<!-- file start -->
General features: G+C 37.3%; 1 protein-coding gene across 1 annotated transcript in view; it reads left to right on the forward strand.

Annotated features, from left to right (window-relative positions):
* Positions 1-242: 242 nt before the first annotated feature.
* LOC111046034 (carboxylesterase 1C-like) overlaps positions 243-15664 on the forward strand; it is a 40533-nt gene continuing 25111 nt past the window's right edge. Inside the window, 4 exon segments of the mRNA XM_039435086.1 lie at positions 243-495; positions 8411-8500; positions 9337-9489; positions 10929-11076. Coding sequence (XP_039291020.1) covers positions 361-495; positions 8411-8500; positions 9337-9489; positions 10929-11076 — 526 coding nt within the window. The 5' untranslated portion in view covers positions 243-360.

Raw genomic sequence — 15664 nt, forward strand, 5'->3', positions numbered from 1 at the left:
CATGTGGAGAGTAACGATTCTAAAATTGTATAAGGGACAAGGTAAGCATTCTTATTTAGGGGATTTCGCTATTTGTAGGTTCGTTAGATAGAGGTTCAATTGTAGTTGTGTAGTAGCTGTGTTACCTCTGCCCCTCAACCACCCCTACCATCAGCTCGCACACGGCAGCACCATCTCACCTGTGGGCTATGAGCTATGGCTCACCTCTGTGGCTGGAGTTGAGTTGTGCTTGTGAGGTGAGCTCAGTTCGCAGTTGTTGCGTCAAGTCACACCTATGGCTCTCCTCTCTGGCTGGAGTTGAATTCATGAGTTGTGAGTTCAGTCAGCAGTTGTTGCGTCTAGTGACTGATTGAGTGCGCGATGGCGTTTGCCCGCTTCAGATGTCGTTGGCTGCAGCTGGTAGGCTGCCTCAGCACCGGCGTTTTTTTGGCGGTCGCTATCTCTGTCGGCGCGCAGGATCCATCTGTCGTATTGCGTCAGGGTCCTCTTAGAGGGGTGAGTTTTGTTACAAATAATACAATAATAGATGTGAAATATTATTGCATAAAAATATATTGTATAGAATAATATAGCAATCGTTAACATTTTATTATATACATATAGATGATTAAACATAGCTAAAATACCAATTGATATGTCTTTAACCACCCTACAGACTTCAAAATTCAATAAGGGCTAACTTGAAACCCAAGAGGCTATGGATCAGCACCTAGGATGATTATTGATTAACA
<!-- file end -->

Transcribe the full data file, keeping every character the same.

General features: G+C 37.3%; 1 protein-coding gene across 1 annotated transcript in view; it reads left to right on the forward strand.

Annotated features, from left to right (window-relative positions):
* Positions 1-242: 242 nt before the first annotated feature.
* LOC111046034 (carboxylesterase 1C-like) overlaps positions 243-15664 on the forward strand; it is a 40533-nt gene continuing 25111 nt past the window's right edge. Inside the window, 4 exon segments of the mRNA XM_039435086.1 lie at positions 243-495; positions 8411-8500; positions 9337-9489; positions 10929-11076. Coding sequence (XP_039291020.1) covers positions 361-495; positions 8411-8500; positions 9337-9489; positions 10929-11076 — 526 coding nt within the window. The 5' untranslated portion in view covers positions 243-360.

Raw genomic sequence — 15664 nt, forward strand, 5'->3', positions numbered from 1 at the left:
CATGTGGAGAGTAACGATTCTAAAATTGTATAAGGGACAAGGTAAGCATTCTTATTTAGGGGATTTCGCTATTTGTAGGTTCGTTAGATAGAGGTTCAATTGTAGTTGTGTAGTAGCTGTGTTACCTCTGCCCCTCAACCACCCCTACCATCAGCTCGCACACGGCAGCACCATCTCACCTGTGGGCTATGAGCTATGGCTCACCTCTGTGGCTGGAGTTGAGTTGTGCTTGTGAGGTGAGCTCAGTTCGCAGTTGTTGCGTCAAGTCACACCTATGGCTCTCCTCTCTGGCTGGAGTTGAATTCATGAGTTGTGAGTTCAGTCAGCAGTTGTTGCGTCTAGTGACTGATTGAGTGCGCGATGGCGTTTGCCCGCTTCAGATGTCGTTGGCTGCAGCTGGTAGGCTGCCTCAGCACCGGCGTTTTTTTGGCGGTCGCTATCTCTGTCGGCGCGCAGGATCCATCTGTCGTATTGCGTCAGGGTCCTCTTAGAGGGGTGAGTTTTGTTACAAATAATACAATAATAGATGTGAAATATTATTGCATAAAAATATATTGTATAGAATAATATAGCAATCGTTAACATTTTATTATATACATATAGATGATTAAACATAGCTAAAATACCAATTGATATGTCTTTAACCACCCTACAGACTTCAAAATTCAATAAGGGCTAACTTGAAACCCAAGAGGCTATGGATCAGCACCTAGGATGATTATTGATTAACA